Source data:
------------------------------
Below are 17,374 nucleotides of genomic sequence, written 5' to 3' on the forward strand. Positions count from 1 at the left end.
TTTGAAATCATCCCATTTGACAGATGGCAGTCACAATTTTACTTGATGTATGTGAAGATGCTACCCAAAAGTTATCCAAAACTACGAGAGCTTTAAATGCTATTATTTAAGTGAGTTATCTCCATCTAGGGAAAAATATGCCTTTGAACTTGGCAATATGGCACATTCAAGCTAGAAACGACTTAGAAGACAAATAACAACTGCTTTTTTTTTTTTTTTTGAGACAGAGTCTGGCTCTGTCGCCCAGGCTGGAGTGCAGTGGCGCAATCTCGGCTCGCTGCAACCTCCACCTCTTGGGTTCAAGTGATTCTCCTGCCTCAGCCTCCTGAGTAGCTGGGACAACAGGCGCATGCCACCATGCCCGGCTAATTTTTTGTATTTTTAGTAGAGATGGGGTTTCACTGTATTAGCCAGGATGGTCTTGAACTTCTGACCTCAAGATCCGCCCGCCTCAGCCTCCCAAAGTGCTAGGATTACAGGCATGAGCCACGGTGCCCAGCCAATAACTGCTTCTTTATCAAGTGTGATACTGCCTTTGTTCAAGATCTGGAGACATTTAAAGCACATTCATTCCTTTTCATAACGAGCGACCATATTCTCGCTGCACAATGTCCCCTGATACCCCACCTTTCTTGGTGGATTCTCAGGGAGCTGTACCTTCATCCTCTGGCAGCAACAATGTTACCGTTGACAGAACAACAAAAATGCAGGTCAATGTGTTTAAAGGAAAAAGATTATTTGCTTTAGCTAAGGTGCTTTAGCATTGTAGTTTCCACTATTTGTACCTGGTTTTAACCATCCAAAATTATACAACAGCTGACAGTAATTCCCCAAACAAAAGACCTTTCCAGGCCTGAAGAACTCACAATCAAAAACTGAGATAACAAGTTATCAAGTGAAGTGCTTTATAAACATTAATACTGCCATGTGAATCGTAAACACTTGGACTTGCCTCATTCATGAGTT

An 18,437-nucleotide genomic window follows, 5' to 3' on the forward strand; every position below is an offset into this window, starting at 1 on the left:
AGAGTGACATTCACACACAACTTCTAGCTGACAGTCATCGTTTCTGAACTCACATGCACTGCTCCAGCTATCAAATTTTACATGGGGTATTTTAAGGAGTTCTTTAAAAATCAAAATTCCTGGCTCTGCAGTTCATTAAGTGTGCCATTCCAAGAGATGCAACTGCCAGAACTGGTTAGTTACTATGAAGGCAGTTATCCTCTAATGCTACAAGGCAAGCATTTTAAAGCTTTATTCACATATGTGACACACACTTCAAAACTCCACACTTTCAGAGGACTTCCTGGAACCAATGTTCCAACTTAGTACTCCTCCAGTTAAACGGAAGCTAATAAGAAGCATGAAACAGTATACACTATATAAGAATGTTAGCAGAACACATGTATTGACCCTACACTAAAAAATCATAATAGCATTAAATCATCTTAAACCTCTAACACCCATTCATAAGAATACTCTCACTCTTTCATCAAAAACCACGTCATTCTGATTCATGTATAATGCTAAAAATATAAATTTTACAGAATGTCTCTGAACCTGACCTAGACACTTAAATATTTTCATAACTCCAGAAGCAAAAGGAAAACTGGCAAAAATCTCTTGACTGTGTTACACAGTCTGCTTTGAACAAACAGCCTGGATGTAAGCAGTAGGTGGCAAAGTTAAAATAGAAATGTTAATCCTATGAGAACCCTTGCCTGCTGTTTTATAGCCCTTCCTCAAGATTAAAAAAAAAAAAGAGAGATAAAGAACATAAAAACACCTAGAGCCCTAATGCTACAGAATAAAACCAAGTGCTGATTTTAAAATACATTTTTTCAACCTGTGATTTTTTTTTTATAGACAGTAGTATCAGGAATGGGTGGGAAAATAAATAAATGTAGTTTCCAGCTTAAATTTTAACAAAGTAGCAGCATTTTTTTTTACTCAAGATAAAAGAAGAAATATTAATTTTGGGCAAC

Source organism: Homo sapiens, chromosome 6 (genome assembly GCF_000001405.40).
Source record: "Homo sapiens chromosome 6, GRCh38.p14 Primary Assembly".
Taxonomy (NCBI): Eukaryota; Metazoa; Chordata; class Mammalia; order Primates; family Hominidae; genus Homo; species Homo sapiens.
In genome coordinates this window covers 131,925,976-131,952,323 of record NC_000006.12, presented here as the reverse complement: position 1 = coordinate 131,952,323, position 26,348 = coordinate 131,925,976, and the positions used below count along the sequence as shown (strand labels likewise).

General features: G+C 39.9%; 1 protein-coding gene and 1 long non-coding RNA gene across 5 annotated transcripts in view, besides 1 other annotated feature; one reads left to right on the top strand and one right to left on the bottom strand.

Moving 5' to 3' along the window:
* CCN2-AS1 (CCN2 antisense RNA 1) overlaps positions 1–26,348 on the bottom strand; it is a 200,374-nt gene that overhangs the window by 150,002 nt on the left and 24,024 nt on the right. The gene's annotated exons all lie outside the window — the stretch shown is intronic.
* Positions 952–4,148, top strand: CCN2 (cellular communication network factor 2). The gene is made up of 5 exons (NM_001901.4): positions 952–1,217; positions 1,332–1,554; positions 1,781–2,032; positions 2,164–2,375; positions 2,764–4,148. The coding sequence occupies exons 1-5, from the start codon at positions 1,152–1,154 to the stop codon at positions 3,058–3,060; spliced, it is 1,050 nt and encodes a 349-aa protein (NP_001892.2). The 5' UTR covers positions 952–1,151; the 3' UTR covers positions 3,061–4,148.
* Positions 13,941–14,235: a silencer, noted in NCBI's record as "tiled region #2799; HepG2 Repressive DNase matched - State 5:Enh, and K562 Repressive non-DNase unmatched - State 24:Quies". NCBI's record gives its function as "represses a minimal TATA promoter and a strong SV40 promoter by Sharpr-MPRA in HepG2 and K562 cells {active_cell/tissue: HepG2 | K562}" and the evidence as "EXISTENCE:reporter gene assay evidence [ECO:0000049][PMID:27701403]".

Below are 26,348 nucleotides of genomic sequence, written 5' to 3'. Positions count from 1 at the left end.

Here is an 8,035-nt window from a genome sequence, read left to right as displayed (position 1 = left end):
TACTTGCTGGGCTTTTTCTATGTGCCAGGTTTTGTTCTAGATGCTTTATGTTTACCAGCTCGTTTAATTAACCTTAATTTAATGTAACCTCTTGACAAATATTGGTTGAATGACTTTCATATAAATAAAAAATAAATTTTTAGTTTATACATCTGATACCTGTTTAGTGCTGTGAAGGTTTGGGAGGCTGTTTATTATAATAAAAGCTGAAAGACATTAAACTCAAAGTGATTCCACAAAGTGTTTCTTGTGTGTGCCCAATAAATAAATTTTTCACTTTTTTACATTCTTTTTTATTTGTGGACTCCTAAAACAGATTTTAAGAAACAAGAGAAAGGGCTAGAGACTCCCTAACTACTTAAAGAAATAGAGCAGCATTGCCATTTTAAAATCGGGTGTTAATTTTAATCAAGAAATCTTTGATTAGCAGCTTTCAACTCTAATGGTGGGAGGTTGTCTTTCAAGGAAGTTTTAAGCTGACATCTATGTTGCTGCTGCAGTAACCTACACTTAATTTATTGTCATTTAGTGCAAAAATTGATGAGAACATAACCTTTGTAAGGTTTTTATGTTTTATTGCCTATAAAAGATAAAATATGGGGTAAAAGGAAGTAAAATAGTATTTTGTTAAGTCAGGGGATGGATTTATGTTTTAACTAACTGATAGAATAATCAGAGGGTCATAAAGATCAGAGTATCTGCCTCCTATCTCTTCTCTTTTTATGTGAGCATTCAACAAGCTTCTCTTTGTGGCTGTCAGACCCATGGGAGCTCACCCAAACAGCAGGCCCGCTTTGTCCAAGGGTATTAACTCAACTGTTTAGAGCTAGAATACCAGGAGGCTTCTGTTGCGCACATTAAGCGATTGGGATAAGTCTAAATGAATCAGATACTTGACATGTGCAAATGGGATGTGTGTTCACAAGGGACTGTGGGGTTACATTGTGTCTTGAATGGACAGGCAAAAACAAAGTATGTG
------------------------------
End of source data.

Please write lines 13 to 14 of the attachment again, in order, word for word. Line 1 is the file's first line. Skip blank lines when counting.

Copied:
* Positions 13,941–14,235: a silencer, noted in NCBI's record as "tiled region #2799; HepG2 Repressive DNase matched - State 5:Enh, and K562 Repressive non-DNase unmatched - State 24:Quies". NCBI's record gives its function as "represses a minimal TATA promoter and a strong SV40 promoter by Sharpr-MPRA in HepG2 and K562 cells {active_cell/tissue: HepG2 | K562}" and the evidence as "EXISTENCE:reporter gene assay evidence [ECO:0000049][PMID:27701403]".

Below are 26,348 nucleotides of genomic sequence, written 5' to 3'. Positions count from 1 at the left end.